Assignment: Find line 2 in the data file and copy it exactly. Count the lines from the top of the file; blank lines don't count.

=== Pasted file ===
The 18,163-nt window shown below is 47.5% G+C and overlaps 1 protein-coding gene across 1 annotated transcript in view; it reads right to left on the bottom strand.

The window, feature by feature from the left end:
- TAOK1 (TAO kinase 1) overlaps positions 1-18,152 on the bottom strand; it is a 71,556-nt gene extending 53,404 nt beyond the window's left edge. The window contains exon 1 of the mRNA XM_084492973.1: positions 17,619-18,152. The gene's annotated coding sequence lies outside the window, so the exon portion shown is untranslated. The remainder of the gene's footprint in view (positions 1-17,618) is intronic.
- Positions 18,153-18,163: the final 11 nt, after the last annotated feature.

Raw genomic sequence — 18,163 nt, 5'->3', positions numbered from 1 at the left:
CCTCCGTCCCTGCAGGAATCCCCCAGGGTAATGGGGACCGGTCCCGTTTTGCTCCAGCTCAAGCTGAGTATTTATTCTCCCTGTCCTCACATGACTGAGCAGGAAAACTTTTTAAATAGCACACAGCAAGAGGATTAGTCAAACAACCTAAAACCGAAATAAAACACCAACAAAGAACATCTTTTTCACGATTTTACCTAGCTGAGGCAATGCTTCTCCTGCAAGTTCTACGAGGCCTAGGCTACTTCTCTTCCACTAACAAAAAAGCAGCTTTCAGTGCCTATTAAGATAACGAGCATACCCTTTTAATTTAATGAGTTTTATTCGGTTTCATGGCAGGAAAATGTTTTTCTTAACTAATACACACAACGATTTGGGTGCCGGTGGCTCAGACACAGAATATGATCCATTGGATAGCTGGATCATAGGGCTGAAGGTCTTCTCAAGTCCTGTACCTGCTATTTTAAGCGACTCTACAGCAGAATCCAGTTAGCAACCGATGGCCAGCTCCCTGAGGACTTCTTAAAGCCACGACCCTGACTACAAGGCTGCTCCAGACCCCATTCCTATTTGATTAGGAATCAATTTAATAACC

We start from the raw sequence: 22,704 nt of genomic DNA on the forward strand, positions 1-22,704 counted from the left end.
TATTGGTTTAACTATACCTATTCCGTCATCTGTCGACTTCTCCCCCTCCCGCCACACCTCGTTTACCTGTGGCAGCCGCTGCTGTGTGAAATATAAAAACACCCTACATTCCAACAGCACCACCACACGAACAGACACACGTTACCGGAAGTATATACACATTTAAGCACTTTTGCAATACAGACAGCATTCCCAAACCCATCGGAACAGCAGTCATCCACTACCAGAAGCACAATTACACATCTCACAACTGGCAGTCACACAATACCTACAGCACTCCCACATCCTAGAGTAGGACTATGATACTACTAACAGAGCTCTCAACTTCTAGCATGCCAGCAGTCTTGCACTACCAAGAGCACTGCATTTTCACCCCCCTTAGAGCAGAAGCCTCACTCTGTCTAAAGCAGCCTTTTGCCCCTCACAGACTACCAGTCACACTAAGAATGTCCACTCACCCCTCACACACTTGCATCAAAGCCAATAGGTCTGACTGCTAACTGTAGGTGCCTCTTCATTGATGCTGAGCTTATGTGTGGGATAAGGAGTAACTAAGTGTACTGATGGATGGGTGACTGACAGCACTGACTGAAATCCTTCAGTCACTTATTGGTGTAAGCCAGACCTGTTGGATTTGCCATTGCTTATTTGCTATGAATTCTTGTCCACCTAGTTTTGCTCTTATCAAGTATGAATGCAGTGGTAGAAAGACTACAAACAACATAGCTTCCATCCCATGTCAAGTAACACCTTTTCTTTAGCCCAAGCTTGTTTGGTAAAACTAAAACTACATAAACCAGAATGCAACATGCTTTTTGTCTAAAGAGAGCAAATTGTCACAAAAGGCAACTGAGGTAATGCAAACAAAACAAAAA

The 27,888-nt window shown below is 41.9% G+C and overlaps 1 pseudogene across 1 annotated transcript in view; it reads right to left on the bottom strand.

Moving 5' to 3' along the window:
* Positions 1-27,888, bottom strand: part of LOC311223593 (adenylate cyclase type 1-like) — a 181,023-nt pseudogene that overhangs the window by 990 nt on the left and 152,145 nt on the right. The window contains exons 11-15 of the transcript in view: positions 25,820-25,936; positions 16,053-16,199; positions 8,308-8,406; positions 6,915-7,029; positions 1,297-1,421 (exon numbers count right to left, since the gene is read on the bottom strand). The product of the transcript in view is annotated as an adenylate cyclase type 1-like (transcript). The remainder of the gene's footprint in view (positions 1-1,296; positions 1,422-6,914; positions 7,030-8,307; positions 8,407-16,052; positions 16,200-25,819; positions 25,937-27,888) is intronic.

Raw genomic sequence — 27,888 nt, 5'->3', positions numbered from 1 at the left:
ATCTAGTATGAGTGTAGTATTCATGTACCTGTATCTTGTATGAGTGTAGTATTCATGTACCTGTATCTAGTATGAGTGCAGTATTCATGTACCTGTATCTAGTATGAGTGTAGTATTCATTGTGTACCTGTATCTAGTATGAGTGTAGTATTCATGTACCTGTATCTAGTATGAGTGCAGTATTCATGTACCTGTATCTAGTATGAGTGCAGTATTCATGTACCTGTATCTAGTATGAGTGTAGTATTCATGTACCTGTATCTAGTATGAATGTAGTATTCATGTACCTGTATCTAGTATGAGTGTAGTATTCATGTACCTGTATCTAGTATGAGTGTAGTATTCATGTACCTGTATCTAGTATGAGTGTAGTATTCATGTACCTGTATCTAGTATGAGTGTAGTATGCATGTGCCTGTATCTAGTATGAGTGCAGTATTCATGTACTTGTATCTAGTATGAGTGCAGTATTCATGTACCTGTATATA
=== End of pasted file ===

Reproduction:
The window, feature by feature from the left end: